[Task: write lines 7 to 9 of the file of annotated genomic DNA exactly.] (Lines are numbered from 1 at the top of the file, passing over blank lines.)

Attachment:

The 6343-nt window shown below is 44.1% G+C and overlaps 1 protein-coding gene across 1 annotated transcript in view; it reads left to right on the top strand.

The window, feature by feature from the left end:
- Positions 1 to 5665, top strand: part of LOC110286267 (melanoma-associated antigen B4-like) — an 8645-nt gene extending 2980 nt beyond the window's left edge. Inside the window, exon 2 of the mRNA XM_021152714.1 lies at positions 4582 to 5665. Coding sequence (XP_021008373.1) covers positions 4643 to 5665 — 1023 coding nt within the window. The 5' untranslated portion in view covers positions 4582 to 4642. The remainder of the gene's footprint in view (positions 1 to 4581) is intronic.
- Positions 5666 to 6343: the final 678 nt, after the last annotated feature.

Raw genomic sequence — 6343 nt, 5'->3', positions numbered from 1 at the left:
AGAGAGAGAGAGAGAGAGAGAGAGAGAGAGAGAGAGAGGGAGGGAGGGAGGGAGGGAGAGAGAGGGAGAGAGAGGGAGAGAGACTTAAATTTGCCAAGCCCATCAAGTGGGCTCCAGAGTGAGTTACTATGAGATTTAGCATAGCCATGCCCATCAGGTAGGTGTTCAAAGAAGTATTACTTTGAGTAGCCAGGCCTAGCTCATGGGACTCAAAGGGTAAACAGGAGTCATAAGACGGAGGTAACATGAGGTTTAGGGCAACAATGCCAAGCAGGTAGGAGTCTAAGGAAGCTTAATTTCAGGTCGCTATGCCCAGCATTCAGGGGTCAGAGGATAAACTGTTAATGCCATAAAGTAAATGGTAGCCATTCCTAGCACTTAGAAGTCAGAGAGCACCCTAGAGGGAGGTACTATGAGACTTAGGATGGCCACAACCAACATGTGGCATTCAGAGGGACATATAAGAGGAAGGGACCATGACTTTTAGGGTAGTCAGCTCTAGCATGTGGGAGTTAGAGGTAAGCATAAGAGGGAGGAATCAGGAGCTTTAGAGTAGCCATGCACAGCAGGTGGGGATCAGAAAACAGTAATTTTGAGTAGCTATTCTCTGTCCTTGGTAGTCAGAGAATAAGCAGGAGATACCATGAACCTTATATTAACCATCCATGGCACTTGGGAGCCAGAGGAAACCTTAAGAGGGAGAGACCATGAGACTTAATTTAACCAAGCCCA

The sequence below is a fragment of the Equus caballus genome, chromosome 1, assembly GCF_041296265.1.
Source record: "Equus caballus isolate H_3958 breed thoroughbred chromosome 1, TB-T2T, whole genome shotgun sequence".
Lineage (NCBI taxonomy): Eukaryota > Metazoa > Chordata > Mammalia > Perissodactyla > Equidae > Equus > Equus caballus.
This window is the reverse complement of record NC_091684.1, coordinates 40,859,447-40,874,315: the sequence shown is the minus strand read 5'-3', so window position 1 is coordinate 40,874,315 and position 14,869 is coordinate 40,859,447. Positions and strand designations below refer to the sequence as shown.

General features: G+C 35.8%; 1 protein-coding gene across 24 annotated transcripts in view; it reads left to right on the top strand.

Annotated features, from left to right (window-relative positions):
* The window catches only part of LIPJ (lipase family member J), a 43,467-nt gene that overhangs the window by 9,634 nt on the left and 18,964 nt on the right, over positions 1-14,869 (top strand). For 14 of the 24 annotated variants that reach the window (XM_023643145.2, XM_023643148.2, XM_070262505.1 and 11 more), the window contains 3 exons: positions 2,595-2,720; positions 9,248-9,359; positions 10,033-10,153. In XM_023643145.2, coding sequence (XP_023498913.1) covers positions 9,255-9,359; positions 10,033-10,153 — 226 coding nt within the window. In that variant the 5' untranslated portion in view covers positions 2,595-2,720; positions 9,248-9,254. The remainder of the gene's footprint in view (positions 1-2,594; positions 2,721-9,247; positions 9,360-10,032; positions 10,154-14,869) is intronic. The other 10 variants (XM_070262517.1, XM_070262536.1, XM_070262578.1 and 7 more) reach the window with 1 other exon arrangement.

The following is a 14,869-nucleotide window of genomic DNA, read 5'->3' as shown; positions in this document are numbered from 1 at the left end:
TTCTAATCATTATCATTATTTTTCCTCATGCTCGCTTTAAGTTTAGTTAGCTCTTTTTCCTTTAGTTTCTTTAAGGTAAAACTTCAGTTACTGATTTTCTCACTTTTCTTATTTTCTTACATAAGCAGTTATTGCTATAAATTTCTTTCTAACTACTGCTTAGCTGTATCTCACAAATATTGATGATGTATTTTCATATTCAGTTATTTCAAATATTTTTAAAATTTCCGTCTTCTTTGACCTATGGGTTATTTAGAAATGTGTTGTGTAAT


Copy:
The sequence below is a fragment of the Equus caballus genome, chromosome 1, assembly GCF_041296265.1.
Source record: "Equus caballus isolate H_3958 breed thoroughbred chromosome 1, TB-T2T, whole genome shotgun sequence".
Lineage (NCBI taxonomy): Eukaryota > Metazoa > Chordata > Mammalia > Perissodactyla > Equidae > Equus > Equus caballus.